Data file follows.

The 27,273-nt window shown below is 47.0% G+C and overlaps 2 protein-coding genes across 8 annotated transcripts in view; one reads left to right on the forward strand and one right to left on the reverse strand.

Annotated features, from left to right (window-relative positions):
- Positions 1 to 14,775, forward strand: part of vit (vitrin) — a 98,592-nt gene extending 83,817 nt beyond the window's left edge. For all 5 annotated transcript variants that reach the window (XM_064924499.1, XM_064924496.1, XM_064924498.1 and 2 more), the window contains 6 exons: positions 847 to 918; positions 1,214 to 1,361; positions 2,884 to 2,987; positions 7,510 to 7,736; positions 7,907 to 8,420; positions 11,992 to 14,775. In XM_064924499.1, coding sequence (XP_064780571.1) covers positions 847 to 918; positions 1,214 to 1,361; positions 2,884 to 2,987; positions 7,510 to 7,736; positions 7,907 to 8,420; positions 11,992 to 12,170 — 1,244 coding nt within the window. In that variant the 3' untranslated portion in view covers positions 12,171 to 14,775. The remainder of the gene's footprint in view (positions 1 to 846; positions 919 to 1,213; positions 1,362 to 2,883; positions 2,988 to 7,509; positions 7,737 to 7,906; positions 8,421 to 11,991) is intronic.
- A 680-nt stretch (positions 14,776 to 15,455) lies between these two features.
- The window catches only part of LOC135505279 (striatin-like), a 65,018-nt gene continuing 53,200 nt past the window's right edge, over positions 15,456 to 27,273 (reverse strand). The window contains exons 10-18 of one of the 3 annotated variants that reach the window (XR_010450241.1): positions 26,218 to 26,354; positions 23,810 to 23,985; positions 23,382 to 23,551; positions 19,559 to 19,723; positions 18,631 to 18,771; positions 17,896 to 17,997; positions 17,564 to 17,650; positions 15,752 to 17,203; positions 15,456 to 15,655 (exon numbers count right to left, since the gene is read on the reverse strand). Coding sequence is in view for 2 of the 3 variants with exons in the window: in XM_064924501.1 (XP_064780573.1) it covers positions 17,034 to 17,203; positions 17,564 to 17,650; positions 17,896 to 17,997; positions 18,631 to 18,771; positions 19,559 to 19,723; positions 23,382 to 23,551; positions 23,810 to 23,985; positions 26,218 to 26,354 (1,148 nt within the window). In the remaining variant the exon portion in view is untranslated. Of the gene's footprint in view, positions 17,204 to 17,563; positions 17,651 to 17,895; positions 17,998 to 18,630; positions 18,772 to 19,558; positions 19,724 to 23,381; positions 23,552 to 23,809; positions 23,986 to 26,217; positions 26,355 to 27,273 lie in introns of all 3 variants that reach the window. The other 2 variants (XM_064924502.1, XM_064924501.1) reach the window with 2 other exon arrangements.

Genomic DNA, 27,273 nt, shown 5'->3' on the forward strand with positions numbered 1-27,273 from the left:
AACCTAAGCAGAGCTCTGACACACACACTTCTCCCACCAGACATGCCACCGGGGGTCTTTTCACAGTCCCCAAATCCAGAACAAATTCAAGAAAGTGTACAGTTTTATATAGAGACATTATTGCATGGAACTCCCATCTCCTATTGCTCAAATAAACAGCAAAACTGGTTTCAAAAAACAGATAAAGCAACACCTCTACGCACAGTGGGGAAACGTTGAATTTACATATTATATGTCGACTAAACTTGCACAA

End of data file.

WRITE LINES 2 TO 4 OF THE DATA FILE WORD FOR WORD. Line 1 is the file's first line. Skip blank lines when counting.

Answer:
Annotated features, from left to right (window-relative positions):
- Positions 1 to 14,775, forward strand: part of vit (vitrin) — a 98,592-nt gene extending 83,817 nt beyond the window's left edge. For all 5 annotated transcript variants that reach the window (XM_064924499.1, XM_064924496.1, XM_064924498.1 and 2 more), the window contains 6 exons: positions 847 to 918; positions 1,214 to 1,361; positions 2,884 to 2,987; positions 7,510 to 7,736; positions 7,907 to 8,420; positions 11,992 to 14,775. In XM_064924499.1, coding sequence (XP_064780571.1) covers positions 847 to 918; positions 1,214 to 1,361; positions 2,884 to 2,987; positions 7,510 to 7,736; positions 7,907 to 8,420; positions 11,992 to 12,170 — 1,244 coding nt within the window. In that variant the 3' untranslated portion in view covers positions 12,171 to 14,775. The remainder of the gene's footprint in view (positions 1 to 846; positions 919 to 1,213; positions 1,362 to 2,883; positions 2,988 to 7,509; positions 7,737 to 7,906; positions 8,421 to 11,991) is intronic.
- A 680-nt stretch (positions 14,776 to 15,455) lies between these two features.